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Port Sanilac

30 Oct

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Michigan’s thumb coast is often overlooked, underappreciated and ignored by potential tourists residing in southeast Michigan. Meanwhile generations of families have built or maintained cottages along the St. Clair River and Lake Huron, enjoying the deep blue water, numerous beaches, quaint towns, ice cream shops, restaurants and camping… not to mention the availability of bait on nearly every street corner in town. The thumb has its own unique culture. Free Press columnist Rochelle Riley recently gushed to readers about her visit to Marine City; with so much to offer, why don’t more Detroiter’s take advantage of  the close proximity of this water-wonderland? Today we’re headed about mid-way up the thumb coast.

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The Village of Port Sanilac sits snugly on the shores of Lake Huron. About 90 minutes northeast of downtown Detroit, it was originally a lumberjack settlement; the village is home to restaurants, beaches, marinas, the Port Sanilac Lighthouse (1886) and the oldest, continuously operating hardware store in Michigan, Raymond Hardware (since 1850). We’re in town for the Antique Boat Show and Vintage Festival. Old cars, boats and trailers fill Main Street, the harbor and the park. A steady stream of sandal-wearing pedestrians gravitate toward the activity; live music is playing in the distance, the aroma of food fills the air.

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Classic cars are parked on both sides of Main St. I follow Kris’s lead and walk over to the 1961 Dodge Phoenix, this one is white with a fire engine red interior, lots of chrome, glass and push buttons, great upholstery too.  The late 1950’s Galaxie Skyliner has a retractable top, it looks great in powder blue and white. Vehicles span the decades, there’s a beautiful Model A, I like the yellow wire wheels, the 1976 black Trans Am is a limited edition celebrating Pontiac’s 50th Anniversary. The metallic orange paint on the custom Chevy truck glows in the sunlight, the mid-60’s Ford Ranchero is pretty cool too.

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We walk directly down to the water, the lake is gorgeous today, people mill about checking out the antique boats. As usual, I like to read all the names; Chrissy, Alibi, Tight Lines, oh and a boat I think is stunning, Tiger Lily. We’ve been to a lot of these antique boat shows, many of the them have become familiar but I never get tired of looking. Chris Craft seems to rule the water in this area, all of that lovely wood, simple interiors, they truly are classics.

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I have lost Kris for the moment, then I see him on a dock, City Slicker has caught his attention. The long, black off-shore is a Stinger by Chris Craft; graphics in shades of red hug the sides, loop the arch and come to a point on the ‘hood’, not to be left out, bold stripes continue across the white upholstery, slick indeed… We pass more wooden beauties, larger cabin boats are further down in the marina, they have a nice turn out today, the weather is perfect too. Tables are set up by one of the buildings, model boats are on display; I can’t get over the detail! Replicas of boats from African Queen and Jaws get a lot of attention, I think they’re all pretty amazing.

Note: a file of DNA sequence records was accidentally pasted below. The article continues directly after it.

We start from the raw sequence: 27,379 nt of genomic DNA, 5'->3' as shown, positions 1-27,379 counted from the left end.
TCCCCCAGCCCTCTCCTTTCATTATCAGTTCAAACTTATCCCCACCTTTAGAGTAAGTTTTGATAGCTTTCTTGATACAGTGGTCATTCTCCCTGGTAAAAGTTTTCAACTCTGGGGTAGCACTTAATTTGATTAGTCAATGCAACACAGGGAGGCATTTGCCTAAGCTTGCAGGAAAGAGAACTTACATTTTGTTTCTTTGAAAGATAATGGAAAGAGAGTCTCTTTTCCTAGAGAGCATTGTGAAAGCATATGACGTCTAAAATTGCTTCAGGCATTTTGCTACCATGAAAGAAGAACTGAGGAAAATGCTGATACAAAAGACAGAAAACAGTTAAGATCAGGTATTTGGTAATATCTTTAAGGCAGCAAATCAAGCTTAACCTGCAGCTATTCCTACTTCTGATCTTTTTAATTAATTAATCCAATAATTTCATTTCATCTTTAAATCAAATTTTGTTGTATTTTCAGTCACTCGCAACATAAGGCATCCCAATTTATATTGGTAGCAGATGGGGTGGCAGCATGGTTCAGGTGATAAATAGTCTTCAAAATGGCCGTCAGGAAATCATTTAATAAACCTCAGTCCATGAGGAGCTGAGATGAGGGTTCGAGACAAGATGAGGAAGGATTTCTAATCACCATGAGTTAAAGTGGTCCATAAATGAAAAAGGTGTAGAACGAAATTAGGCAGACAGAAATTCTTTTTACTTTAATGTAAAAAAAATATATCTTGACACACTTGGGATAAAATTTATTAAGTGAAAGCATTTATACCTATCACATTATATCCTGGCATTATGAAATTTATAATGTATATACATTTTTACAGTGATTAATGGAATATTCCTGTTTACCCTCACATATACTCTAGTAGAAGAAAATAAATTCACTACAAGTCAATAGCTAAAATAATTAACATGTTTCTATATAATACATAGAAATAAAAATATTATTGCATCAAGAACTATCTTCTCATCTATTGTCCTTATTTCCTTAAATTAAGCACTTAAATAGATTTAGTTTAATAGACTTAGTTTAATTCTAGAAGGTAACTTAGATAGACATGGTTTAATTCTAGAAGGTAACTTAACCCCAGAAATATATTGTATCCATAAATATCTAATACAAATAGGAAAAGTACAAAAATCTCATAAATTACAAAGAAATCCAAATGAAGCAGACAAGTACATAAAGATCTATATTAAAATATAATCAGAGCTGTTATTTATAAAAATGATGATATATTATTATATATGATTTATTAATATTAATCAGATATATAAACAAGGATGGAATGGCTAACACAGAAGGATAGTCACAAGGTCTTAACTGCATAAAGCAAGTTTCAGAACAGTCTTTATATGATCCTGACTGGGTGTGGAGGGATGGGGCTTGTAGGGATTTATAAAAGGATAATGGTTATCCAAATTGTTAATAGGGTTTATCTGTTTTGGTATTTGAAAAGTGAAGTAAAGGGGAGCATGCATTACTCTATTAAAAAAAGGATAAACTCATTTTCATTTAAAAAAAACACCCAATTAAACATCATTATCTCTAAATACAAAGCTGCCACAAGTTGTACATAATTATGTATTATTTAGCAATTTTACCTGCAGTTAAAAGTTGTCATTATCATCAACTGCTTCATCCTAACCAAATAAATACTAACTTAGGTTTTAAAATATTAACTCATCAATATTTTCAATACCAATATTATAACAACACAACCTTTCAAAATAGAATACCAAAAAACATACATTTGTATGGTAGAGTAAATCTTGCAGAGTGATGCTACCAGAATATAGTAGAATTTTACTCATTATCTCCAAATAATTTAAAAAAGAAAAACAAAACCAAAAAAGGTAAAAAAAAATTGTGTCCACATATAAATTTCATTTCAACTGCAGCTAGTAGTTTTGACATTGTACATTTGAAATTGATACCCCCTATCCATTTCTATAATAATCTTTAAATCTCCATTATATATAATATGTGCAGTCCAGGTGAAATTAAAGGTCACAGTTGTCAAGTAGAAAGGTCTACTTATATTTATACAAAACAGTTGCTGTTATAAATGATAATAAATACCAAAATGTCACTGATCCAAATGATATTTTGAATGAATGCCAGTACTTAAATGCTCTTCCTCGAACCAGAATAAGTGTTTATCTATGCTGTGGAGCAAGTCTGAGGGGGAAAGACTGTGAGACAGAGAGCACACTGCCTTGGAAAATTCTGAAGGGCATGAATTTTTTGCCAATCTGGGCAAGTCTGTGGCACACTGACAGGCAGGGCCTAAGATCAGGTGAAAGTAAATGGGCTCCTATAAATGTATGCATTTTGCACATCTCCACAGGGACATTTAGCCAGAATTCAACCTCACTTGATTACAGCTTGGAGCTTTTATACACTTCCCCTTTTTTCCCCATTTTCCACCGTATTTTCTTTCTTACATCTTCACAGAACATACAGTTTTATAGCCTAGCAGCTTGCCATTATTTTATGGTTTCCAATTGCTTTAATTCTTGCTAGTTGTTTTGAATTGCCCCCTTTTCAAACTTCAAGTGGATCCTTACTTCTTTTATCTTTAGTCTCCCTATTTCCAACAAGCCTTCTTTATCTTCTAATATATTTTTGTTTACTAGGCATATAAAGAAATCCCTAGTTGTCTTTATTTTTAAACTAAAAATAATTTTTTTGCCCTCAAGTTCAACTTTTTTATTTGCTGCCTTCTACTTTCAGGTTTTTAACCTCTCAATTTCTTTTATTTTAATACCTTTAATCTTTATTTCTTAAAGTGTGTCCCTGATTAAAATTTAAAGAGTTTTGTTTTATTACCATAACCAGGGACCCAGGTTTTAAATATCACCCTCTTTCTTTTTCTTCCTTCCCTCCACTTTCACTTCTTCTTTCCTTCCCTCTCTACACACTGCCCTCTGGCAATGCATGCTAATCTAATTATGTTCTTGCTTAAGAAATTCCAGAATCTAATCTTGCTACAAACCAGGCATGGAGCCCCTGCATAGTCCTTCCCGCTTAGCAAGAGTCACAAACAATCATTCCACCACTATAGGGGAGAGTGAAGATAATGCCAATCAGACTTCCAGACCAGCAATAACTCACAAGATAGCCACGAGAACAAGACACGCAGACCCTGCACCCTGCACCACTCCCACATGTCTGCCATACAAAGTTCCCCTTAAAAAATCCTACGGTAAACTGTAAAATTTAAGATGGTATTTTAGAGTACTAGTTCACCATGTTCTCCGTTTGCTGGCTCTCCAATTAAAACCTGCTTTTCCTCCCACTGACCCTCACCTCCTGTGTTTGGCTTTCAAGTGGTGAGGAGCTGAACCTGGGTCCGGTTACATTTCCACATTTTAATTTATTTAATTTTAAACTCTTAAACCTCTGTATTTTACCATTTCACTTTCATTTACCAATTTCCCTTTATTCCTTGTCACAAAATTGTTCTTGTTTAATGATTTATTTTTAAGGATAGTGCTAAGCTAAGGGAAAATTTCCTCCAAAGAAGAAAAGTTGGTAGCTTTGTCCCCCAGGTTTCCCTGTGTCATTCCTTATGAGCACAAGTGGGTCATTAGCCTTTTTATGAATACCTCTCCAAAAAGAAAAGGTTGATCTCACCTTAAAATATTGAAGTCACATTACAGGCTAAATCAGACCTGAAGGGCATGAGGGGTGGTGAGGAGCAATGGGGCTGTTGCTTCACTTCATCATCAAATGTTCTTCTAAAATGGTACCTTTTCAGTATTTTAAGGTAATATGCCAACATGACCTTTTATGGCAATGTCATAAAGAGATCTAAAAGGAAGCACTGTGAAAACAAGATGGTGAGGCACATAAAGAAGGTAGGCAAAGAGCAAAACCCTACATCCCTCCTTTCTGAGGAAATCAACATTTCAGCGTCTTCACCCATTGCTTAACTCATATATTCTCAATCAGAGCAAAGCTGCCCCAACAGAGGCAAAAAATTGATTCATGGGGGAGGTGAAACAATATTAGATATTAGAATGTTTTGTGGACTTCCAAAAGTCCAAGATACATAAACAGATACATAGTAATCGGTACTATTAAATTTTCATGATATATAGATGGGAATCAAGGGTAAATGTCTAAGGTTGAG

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Members of Tin Can Tourists are set up in Harbor Park, not only are the trailers kitschy-cool, the owners let you go inside–I love that. Airstream, Shasta, Trotwood, just a few of the brands present today. Generally speaking, people who have vintage trailers seem to enjoy all things vintage; bicycles, furnishings, accessories, linens, electronics, they do a great job assembling items and incorporating them into their home-on-wheels.

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Many of the trailers have beautifully restored wood paneling, along with original features people add modern conveniences and their own personal touch. One of my favorites looks like a family room out of a 1950’s home decorating magazine. Mid-Century decor is probably the most prevalent. Theme’s are always popular too, the western one with the desert mural or the 70’s style with shag carpet.  Here’s something different, a newer motor-home (relatively speaking) with the original interior; dark wood, hammered copper tabletops, back splash and accents, stained glass inserts in the cabinet doors. I really like the leaf pattern on the couch and the tropical bedspread. The couple lives in the motor-home full-time, they travel from place to place like the wind.